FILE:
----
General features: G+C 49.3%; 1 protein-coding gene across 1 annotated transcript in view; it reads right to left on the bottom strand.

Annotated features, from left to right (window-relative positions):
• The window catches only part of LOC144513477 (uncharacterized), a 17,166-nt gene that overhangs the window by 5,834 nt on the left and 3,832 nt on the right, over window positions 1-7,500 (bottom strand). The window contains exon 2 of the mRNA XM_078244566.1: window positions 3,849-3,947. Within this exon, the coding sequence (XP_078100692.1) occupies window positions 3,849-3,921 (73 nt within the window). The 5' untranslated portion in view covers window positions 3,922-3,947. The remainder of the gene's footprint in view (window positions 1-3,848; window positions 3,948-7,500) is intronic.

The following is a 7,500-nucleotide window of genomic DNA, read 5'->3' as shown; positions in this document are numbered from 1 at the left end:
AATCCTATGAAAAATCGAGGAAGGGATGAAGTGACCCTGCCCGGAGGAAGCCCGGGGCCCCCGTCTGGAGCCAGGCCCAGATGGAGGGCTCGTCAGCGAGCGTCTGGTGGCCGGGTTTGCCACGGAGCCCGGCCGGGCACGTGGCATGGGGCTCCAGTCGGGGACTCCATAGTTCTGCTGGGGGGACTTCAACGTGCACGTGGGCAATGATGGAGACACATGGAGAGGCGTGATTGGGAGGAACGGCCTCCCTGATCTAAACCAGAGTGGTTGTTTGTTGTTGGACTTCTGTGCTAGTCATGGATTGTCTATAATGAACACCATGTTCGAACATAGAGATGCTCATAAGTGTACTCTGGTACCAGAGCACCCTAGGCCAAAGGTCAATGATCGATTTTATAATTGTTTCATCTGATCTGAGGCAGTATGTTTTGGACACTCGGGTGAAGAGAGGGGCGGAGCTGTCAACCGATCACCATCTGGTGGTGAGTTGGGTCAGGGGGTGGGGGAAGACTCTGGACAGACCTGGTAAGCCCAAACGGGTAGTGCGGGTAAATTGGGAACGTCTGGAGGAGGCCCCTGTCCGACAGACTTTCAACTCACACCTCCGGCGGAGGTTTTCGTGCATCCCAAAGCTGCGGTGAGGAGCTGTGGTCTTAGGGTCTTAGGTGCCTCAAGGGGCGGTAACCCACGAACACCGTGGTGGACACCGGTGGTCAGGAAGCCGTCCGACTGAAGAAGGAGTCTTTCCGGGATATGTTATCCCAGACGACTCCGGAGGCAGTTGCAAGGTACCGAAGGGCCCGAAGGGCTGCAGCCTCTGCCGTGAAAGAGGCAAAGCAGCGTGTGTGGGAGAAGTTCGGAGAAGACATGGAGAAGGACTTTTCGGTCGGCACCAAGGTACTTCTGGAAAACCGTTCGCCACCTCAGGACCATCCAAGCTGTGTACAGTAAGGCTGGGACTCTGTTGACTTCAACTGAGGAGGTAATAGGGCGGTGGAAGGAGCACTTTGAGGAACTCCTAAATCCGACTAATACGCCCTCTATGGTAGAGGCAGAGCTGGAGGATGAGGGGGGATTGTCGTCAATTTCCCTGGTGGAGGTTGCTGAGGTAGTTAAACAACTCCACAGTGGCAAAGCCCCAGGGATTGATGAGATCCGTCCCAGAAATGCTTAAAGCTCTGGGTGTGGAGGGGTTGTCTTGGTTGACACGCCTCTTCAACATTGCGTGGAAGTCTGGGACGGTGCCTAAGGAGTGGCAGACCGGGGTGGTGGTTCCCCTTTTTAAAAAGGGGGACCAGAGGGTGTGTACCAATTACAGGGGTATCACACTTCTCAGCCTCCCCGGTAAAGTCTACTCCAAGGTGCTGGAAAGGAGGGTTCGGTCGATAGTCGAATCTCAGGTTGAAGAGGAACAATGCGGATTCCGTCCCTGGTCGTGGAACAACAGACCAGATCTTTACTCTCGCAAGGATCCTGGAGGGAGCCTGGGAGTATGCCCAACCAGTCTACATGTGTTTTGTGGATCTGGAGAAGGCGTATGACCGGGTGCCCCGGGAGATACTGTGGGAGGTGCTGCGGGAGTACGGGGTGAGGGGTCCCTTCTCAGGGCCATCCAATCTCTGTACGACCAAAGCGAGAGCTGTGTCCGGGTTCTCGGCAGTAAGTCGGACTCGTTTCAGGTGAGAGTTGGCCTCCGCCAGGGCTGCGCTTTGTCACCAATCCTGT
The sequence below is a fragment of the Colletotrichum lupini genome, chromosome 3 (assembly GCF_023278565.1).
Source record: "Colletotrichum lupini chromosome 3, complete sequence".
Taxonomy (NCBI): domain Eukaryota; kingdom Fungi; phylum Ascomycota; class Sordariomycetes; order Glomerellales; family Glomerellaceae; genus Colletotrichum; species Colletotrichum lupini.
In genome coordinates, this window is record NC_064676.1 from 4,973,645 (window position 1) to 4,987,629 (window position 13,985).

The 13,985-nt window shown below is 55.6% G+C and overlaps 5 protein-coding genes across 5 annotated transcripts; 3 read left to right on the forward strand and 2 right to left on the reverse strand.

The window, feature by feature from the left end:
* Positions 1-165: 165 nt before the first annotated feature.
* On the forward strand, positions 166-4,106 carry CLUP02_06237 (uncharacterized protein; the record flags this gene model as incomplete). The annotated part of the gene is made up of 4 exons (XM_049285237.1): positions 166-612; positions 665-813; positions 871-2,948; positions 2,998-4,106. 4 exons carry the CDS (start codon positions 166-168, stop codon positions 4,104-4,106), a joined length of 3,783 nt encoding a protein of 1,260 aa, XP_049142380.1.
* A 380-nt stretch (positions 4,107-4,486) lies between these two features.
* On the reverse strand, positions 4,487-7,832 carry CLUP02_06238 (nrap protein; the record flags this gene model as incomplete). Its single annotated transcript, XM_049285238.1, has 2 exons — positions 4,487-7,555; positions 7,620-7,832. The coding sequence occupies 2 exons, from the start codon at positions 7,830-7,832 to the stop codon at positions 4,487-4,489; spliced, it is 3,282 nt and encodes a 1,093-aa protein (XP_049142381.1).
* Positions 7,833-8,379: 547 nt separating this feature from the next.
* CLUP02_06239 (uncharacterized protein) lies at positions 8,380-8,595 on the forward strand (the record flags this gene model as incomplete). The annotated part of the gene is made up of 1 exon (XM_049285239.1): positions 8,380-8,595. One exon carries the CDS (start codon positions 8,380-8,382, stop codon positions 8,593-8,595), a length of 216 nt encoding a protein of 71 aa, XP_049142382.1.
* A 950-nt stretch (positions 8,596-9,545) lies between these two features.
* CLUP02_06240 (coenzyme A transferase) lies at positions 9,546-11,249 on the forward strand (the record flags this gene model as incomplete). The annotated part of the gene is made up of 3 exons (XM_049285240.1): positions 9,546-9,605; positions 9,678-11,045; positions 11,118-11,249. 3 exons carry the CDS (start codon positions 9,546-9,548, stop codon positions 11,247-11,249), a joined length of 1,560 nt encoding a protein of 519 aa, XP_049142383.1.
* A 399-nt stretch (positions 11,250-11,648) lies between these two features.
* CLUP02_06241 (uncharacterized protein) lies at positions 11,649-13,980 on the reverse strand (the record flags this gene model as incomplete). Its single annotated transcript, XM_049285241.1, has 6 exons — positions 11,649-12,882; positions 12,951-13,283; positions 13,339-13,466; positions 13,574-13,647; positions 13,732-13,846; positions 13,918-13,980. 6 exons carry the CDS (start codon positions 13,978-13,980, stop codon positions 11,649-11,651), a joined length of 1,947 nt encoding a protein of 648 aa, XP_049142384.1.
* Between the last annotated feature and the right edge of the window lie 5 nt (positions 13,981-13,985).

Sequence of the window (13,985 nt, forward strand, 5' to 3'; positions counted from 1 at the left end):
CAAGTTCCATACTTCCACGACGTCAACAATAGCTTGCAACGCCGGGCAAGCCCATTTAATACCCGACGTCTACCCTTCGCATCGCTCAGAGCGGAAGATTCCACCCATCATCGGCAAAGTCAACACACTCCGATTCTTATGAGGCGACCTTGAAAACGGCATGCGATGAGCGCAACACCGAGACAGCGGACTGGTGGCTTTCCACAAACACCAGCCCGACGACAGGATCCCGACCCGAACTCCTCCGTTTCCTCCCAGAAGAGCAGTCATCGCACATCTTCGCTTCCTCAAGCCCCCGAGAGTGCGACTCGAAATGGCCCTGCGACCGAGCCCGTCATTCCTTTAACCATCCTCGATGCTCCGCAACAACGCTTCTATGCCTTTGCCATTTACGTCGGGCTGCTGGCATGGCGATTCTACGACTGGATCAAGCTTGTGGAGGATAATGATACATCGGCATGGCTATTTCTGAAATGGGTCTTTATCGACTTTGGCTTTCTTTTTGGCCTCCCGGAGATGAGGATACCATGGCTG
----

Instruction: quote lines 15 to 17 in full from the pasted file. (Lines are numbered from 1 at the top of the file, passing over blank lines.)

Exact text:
* On the reverse strand, positions 4,487-7,832 carry CLUP02_06238 (nrap protein; the record flags this gene model as incomplete). Its single annotated transcript, XM_049285238.1, has 2 exons — positions 4,487-7,555; positions 7,620-7,832. The coding sequence occupies 2 exons, from the start codon at positions 7,830-7,832 to the stop codon at positions 4,487-4,489; spliced, it is 3,282 nt and encodes a 1,093-aa protein (XP_049142381.1).
* Positions 7,833-8,379: 547 nt separating this feature from the next.
* CLUP02_06239 (uncharacterized protein) lies at positions 8,380-8,595 on the forward strand (the record flags this gene model as incomplete). The annotated part of the gene is made up of 1 exon (XM_049285239.1): positions 8,380-8,595. One exon carries the CDS (start codon positions 8,380-8,382, stop codon positions 8,593-8,595), a length of 216 nt encoding a protein of 71 aa, XP_049142382.1.